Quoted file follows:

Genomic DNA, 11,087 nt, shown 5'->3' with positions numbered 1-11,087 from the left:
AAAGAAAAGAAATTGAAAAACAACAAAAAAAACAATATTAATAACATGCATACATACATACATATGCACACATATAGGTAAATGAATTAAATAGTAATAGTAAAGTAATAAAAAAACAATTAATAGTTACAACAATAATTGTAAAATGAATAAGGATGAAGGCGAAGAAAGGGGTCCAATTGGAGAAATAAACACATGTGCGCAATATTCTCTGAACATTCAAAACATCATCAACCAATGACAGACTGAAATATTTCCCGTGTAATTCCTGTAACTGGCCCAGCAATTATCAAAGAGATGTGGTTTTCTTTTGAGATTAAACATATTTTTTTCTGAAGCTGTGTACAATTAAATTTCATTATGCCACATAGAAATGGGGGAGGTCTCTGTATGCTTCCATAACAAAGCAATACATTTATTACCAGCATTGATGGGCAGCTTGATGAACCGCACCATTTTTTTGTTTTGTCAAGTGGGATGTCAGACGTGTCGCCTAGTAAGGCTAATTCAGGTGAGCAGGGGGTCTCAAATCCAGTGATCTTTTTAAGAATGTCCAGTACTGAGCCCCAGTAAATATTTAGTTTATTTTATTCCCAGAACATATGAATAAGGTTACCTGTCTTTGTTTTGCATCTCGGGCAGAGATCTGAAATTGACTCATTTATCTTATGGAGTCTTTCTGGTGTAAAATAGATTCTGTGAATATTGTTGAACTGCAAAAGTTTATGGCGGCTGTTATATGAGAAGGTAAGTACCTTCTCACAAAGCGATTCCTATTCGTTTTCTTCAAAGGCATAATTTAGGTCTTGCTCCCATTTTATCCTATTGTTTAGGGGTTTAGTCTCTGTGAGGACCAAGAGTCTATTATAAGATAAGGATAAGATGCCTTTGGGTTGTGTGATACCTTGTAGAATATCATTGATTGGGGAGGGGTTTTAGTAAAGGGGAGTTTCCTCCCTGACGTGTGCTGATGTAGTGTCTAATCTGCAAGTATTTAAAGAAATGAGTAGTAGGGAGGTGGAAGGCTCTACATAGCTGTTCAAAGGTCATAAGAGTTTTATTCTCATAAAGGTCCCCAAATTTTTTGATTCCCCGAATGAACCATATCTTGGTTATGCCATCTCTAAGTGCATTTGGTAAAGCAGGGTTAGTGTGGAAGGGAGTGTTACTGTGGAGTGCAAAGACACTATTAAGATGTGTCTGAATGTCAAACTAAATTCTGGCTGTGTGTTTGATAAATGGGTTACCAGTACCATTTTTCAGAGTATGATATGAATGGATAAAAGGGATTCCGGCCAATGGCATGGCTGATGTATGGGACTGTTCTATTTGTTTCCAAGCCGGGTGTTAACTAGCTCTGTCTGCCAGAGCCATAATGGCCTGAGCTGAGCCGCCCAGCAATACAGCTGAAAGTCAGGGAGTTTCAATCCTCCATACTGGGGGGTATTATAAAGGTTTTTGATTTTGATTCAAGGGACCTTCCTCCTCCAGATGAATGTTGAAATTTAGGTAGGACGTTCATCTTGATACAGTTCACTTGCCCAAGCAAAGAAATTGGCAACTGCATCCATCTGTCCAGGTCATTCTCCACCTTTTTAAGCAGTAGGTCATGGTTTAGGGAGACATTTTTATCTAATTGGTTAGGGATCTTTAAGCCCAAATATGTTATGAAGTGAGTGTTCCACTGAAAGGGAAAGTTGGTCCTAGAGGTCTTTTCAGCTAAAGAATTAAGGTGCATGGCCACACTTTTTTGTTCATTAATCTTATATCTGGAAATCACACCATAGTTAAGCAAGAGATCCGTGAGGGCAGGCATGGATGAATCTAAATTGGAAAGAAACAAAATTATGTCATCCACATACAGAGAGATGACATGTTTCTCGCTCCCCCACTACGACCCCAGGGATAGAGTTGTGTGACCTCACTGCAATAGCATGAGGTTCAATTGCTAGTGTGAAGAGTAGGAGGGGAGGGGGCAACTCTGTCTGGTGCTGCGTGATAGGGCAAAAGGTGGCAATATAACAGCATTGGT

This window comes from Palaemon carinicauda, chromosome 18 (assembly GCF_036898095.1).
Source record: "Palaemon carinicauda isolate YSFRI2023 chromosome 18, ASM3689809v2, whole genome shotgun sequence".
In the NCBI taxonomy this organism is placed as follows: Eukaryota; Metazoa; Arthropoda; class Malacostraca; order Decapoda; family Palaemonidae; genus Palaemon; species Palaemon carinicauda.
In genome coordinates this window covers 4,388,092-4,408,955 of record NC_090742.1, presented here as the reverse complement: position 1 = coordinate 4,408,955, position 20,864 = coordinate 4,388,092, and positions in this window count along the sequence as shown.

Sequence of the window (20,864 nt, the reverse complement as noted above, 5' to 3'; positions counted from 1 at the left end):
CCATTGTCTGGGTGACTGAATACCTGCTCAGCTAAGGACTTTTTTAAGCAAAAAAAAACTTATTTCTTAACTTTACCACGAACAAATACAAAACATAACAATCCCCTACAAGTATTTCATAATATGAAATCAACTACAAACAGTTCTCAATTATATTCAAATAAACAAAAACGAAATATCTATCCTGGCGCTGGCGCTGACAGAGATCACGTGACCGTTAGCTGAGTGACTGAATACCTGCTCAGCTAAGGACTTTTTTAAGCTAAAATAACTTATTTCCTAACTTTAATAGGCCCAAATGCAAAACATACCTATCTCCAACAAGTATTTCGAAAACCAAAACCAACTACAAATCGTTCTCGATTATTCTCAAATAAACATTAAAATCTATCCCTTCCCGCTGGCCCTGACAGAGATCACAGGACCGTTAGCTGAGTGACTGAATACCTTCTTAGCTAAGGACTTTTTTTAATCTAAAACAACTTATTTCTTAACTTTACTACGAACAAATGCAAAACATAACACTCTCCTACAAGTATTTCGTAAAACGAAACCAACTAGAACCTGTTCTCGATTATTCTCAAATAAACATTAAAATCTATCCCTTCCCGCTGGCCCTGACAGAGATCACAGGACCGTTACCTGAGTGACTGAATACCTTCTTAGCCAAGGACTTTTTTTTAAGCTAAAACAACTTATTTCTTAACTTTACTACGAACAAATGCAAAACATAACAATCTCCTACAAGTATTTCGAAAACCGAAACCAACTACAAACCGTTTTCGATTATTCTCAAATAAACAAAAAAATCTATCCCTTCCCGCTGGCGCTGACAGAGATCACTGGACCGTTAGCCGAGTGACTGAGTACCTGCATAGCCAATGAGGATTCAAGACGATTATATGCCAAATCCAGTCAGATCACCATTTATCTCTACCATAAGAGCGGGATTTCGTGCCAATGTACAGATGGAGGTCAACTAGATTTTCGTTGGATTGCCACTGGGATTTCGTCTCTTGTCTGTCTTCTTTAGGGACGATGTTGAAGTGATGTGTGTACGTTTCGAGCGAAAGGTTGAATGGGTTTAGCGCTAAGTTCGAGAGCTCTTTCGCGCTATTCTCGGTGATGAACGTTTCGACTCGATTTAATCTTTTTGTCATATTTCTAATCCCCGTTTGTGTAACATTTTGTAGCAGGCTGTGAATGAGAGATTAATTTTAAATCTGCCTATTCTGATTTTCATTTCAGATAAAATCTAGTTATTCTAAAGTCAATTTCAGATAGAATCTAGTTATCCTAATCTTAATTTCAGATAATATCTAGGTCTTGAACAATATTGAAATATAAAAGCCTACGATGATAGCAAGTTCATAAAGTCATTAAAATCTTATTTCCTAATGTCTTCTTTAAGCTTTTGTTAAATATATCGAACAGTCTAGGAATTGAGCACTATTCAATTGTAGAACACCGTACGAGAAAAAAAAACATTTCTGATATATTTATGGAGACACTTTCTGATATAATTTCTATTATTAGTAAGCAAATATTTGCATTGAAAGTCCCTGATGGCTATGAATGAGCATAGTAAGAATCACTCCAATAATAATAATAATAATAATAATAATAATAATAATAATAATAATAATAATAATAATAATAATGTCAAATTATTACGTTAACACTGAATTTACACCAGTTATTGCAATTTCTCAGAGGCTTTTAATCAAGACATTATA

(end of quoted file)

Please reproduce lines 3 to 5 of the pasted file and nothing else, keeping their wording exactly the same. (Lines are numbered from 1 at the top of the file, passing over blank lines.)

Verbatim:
This window comes from Palaemon carinicauda, chromosome 18 (assembly GCF_036898095.1).
Source record: "Palaemon carinicauda isolate YSFRI2023 chromosome 18, ASM3689809v2, whole genome shotgun sequence".
In the NCBI taxonomy this organism is placed as follows: Eukaryota; Metazoa; Arthropoda; class Malacostraca; order Decapoda; family Palaemonidae; genus Palaemon; species Palaemon carinicauda.